Film & TV

Local Cinema Icon Nat Chediak Returns to the Miami Film Scene

The last time Nat Chediak found himself ensnared in a shakeup of a local cultural institution, he wound up on the wrong side of the power struggle.

This time around, it appears luck is on the side of the co-founder and former executive director of the Miami International Film Festival (MIFF), who is poised to take the helm as the new director of programming of the Coral Gables Art Cinema pending a vote of approval by the non-profit's board Tuesday, October 14 at 9 a.m.

Chediak has been tapped to replace the Coral Gables Art Cinema's longtime leader Robert Rosenberg, who recently quit his post following what he termed interference by the organization's upper management.

See also: Nat Chediak Appointed Coral Gables Art Cinema Director Amidst Board Turmoil

Under Rosenberg's leadership the cinema attained huge success, growing into one of the highest grossing art house cinemas in South Florida while becoming a favored venue among film distributors.

Rosenberg's unexpected resignation has raised eyebrows among the local film community. Ironically, that's a position Chediak is intimately familiar with.

During his tenure as MIFF's director (1984-2001), Chediak grew the fest into one of South Florida's premier cultural institutions, handpicking the film offerings and introducing local audiences to international filmmakers such as Spain's Pedro Almodóvar, France's Eric Rohmer, and Canada's Atom Egoyan at the Gusman Center for the Performing Arts in Downtown Miami, which served as the event's headquarters.

Gabriel Abaroa, Willie Colon and Nat Chediak (right) during The 5th Annual Latin GRAMMY Awards.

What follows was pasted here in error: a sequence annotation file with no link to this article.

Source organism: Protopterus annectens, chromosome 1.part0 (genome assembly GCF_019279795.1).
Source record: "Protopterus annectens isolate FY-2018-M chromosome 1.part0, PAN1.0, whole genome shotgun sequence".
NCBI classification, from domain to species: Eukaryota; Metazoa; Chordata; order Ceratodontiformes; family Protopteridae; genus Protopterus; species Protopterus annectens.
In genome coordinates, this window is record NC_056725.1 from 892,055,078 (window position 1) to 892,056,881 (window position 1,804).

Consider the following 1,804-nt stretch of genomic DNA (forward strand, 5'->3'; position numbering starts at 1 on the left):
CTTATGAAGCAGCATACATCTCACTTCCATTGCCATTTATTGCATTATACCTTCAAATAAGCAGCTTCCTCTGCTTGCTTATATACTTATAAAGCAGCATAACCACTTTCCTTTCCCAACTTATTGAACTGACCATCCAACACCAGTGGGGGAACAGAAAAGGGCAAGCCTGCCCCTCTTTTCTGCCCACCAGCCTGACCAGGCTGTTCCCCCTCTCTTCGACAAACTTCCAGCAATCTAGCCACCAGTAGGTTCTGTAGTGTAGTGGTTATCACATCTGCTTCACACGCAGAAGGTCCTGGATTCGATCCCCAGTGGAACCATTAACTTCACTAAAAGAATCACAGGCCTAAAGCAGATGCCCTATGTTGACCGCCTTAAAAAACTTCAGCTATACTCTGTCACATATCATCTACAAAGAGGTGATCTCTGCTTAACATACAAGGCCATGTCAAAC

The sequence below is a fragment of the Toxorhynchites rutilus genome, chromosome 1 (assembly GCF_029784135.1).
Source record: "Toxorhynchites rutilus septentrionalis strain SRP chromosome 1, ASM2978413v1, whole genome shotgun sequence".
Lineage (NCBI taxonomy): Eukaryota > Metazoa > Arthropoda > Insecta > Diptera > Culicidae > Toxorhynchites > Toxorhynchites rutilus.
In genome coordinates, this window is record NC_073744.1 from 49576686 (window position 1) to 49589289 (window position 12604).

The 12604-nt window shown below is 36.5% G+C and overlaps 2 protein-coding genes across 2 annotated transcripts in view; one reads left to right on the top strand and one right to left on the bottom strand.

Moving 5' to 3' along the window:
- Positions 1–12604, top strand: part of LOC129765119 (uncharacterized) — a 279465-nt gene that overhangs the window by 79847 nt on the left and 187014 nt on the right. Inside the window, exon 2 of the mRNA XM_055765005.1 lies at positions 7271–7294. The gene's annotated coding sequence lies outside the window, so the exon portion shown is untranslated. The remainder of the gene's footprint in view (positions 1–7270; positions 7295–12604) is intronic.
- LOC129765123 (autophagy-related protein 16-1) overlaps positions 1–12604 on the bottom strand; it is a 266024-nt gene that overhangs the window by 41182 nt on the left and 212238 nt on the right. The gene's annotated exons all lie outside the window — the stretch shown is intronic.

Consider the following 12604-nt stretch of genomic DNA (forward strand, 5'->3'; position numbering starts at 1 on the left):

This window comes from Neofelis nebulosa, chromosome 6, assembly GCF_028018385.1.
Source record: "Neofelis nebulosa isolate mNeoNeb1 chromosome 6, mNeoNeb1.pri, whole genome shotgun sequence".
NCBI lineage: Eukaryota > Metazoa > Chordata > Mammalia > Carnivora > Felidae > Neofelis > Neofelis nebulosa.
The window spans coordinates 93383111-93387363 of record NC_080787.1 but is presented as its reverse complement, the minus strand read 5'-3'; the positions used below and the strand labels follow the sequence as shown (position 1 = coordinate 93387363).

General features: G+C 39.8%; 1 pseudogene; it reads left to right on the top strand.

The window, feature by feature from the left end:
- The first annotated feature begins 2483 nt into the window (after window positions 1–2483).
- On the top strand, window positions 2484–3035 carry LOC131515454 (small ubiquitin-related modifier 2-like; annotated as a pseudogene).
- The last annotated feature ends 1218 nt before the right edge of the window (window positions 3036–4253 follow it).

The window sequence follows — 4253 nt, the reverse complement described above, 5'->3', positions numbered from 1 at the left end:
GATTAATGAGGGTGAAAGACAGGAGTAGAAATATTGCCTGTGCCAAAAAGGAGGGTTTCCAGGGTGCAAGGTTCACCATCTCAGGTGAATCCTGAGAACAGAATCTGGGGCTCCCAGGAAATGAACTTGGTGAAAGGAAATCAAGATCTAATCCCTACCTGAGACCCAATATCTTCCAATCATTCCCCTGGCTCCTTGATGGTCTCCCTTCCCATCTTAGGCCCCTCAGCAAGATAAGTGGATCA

But in 1999, when Florida International University (FIU) took over the festival with plans to increase film offerings and extend programming to South Beach, trouble began. Chediak's focus was quality not quantity, and he wanted final say on programming decisions while preferring a more cautious approach to growing the event. He balked at the new direction. By August 2001 when his contract expired, the rift between Chediak and FIU had become so wide he chose to step down as director.

Later in 2003, when FIU lost $20 million in state funding and chalked up an $800,000 deficit, Chediak watched from the sidelines as Miami Dade College took control over his baby.

In the years since, Chediak, who authored a Latin Jazz dictionary back in 1998, has enjoyed a rebirth as a music producer who won six Grammy Awards.

Now, Chediak, who was a pioneer of Miami's indie film scene and operated several art house cinemas during the '70s, is set to return to his early cinephile roots pending a vote of approval from a board divided by Rosenberg's departure.

Today, the 64 year-old Chediak seems better prepared to deal with the Kafkaesque machinations that have recently plagued the leadership group operating the Coral Gables Art Cinema. But he is cautious about tomorrow's vote confirming his position.

"Talk to me afterwards. I don't like counting my boobies before they hatch," Chediak says.

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Carlos Suarez De Jesus